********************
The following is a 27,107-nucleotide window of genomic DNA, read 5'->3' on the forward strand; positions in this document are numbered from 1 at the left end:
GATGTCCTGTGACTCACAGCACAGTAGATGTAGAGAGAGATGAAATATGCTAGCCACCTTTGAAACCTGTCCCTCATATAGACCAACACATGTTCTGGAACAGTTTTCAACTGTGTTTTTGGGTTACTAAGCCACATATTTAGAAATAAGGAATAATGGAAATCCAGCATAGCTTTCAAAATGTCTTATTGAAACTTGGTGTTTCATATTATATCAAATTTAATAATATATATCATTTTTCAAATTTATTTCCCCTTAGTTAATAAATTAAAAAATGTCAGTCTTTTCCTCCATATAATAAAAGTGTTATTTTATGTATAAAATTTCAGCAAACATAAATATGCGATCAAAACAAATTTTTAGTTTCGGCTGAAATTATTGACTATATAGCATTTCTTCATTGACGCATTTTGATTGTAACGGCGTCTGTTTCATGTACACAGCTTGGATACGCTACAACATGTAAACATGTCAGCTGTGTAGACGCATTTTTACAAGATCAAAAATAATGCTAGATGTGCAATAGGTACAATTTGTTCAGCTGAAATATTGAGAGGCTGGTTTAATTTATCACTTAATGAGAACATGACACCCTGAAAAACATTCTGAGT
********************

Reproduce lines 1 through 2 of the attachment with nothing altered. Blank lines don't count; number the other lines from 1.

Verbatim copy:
The following is a 27,107-nucleotide window of genomic DNA, read 5'->3' on the forward strand; positions in this document are numbered from 1 at the left end:
GATGTCCTGTGACTCACAGCACAGTAGATGTAGAGAGAGATGAAATATGCTAGCCACCTTTGAAACCTGTCCCTCATATAGACCAACACATGTTCTGGAACAGTTTTCAACTGTGTTTTTGGGTTACTAAGCCACATATTTAGAAATAAGGAATAATGGAAATCCAGCATAGCTTTCAAAATGTCTTATTGAAACTTGGTGTTTCATATTATATCAAATTTAATAATATATATCATTTTTCAAATTTATTTCCCCTTAGTTAATAAATTAAAAAATGTCAGTCTTTTCCTCCATATAATAAAAGTGTTATTTTATGTATAAAATTTCAGCAAACATAAATATGCGATCAAAACAAATTTTTAGTTTCGGCTGAAATTATTGACTATATAGCATTTCTTCATTGACGCATTTTGATTGTAACGGCGTCTGTTTCATGTACACAGCTTGGATACGCTACAACATGTAAACATGTCAGCTGTGTAGACGCATTTTTACAAGATCAAAAATAATGCTAGATGTGCAATAGGTACAATTTGTTCAGCTGAAATATTGAGAGGCTGGTTTAATTTATCACTTAATGAGAACATGACACCCTGAAAAACATTCTGAGT